- Croissant/Pastry. Any croissant or pastry you have in Paris is bound to be delicious!
- Wine. Again, Duhhhh.
- I recommend taking advantage of the free walking tour of the city offered by Sandeman! They also offer a tour of Versailles and Montmartre as well, but we only did the actual city tour! At the end of the tour, they ask that you tip your tour guide what you felt the value of your tour was! All the guides are very informed of the city and very fun!! I learned more about the history of Paris on this 2 hour walking tour than I ever knew before! For information about meeting locations and times, please see this link. Sandeman’s Walking Tour
- Another important safety thing to note about Paris, is that red lights do not always mean stop for Parisians. Be very careful when crossing the street, even if the green flashing light is advising you to cross, check both ways just to be safe!!
Cleanliness: * * * *
- Paris gets four stars for cleanliness. Although many people say that Paris is a dirty city, I found it to be pretty clean! It was very beautiful and the streets were not messy! I’m not sure what parts of Paris those people are visiting, but the parts I saw were clean and nice!!
Safety: * * *
- Paris gets three stars for safety. I’m not sure if the movie Taken has any influence on my rating for safety of Paris, but the city seemed relatively safe. I never truly felt unease, but I was a little nervous heading out at night! As long as you are aware of your surroundings, and stay in the nice areas of the city, you should have nothing to worry about!
Transportation: * * *
- Paris gets three stars for transportation. The metro is a little confusing at first and difficult to navigate. Occasionally, the metro would stop, or the lights would go out, which is not really what you want when taking a subway somewhere! The prices were reasonable however.
Food: * * * *
- Paris gets four stars for food. It is a city known for it’s delicious food, and it did not disappoint at all. Although I am more in favor of it’s famous deserts, rather than its meals, I was pleased with everything I ate while visiting! Please, do yourself a favor and try a macaroon when visiting!!!
Friendliness of People: * *
- Paris gets two stars for friendliness. Many people asked me when I returned from Paris if any French were hostile towards me because I was American. I actually did not find anyone to be particularly rude to me because I was foreign. Unlike Rome and London however, Parisians do not go out of their way to make you feel welcome or to truly help you. Nonetheless, I was expecting it to be a lot worse, so I was pleased with what I found.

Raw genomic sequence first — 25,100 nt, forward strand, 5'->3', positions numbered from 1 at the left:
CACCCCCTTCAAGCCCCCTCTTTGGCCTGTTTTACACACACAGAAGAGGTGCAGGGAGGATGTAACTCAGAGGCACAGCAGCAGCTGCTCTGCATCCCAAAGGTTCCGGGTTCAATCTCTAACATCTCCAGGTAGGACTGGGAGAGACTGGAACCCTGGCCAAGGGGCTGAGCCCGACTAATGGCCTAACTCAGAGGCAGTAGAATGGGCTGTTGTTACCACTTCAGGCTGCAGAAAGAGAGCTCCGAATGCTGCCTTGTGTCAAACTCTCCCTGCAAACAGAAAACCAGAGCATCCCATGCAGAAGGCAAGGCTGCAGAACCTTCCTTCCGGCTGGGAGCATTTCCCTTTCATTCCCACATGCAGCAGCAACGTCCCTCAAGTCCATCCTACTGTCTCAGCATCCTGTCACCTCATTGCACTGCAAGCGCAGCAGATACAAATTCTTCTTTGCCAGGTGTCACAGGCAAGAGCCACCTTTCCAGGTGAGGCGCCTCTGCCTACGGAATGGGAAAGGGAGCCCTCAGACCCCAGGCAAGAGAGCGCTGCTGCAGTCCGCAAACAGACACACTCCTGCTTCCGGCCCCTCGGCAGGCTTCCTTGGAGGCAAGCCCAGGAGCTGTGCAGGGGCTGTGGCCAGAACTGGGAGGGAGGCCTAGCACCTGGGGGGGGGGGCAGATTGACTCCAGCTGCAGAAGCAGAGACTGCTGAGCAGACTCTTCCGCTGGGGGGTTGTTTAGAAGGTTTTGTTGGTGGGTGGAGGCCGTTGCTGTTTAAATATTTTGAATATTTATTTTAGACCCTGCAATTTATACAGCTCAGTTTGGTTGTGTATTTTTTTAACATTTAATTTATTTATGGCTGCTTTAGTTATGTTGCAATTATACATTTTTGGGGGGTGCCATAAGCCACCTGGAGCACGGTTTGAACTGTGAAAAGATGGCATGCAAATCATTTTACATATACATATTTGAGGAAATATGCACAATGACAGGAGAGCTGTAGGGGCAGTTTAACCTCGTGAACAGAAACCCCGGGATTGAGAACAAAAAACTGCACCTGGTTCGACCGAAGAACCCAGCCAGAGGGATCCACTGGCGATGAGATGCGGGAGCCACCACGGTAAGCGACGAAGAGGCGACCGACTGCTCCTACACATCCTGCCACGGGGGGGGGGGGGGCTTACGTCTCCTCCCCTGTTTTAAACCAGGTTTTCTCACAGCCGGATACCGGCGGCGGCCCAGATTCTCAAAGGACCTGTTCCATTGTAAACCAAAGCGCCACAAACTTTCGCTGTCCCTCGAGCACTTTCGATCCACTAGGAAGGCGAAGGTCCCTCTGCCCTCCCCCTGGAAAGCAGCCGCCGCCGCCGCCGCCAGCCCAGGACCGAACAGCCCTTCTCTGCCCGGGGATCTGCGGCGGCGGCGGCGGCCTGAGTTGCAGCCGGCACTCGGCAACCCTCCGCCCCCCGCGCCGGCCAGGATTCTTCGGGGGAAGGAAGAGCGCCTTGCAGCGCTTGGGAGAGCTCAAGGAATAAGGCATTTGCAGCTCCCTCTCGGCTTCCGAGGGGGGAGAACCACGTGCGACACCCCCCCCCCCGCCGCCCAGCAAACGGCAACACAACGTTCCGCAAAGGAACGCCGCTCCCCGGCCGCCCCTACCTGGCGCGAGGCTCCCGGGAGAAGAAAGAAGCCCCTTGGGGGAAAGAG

Overall Cost of Visiting the City: * * *
- Paris gets three stars for overall cost. Like any capital city, it was pretty expensive when it came to meals and shopping. However, it is doable on a budget! Don’t forget your student ID to get discounts and into the Louvre for free!
Hostel Rating: * * * * *
- We stayed at St. Christopher’s Inn Hostel on the Canal. There is also another St. Christopher’s that is in the Montmartre region of Paris. We were very pleased with our stay! Breakfast was included each morning and the bathrooms and rooms were very clean. We stayed in a room meant for 12 girls, and each bed had a curtain you could shut when you went to sleep and a little light for reading! It might not have been the cheapest place we could have stayed in Paris, but it was safe and clean, and many of our friends had recommended it to us! Definitely worth the extra money! St. Christopher’s Inn Hostel
Days Needed to See the City: 1 Week
- Paris is a beautiful city with a lot to offer! Take the time to enjoy everything and spend a week there! If you are a study abroad student, you can get most of the main attractions accomplished in about 3 full days, though it is an exhausting trip! I would prefer a week in Paris so I could have time to take a day and travel to Versailles and spend more time exploring the Louvre!
I fell in love with Paris the moment I arrived! I understand why it is a place where artists and writers go to live, and lovers go to vacation! It is a beautiful city, filled with surprises around every corner! I loved adventuring through the streets of Paris, and was lucky enough to meet up with a friend from school who showed us around! It was a great trip and I will be going back to Paris again soon, that’s for sure!! xoxo
Hello everyone! Like promised, here is a post on my travel tips regarding London! It’s an amazing city, and definitely worth visiting!! But before you do–check out some of these tips!
Keep calm and visit LONDON…
- The Underground (also called the Tube) is London’s metro system! It is very easy to navigate but relatively expensive. For a one way ticket on a bus/metro it is a little over 2 pounds.
- I recommend purchasing a metro/bus day pass for 8 pounds! One way trips add up quickly, and since London is such a large city, you are going to want to take advantage of the day pass!
- The busses are also relatively easy to navigate, but the Tube is much quicker/simpler in my opinion!
- If you are flying Ryan Air and landing in Standsted, I recommend using Terravision bus (just like I mentioned in Rome) because it is very reliable, and there are busses every half hour or so! http://www.terravision.eu/london.html
- I do not recommend Easy Bus! Since we missed the last bus at 1:00am because our flight landed late, we had to sleep in the airport. They also made us re-purchase a ticket to catch the 4:30am bus! Terravision is you’re best/cheapest option to get into the city, and the busses run much more frequently!
- Big Ben/ Parliament. When most people think of London, they envision Big Ben. You must snap a quintessential picture by the phone booth in front of Big Ben!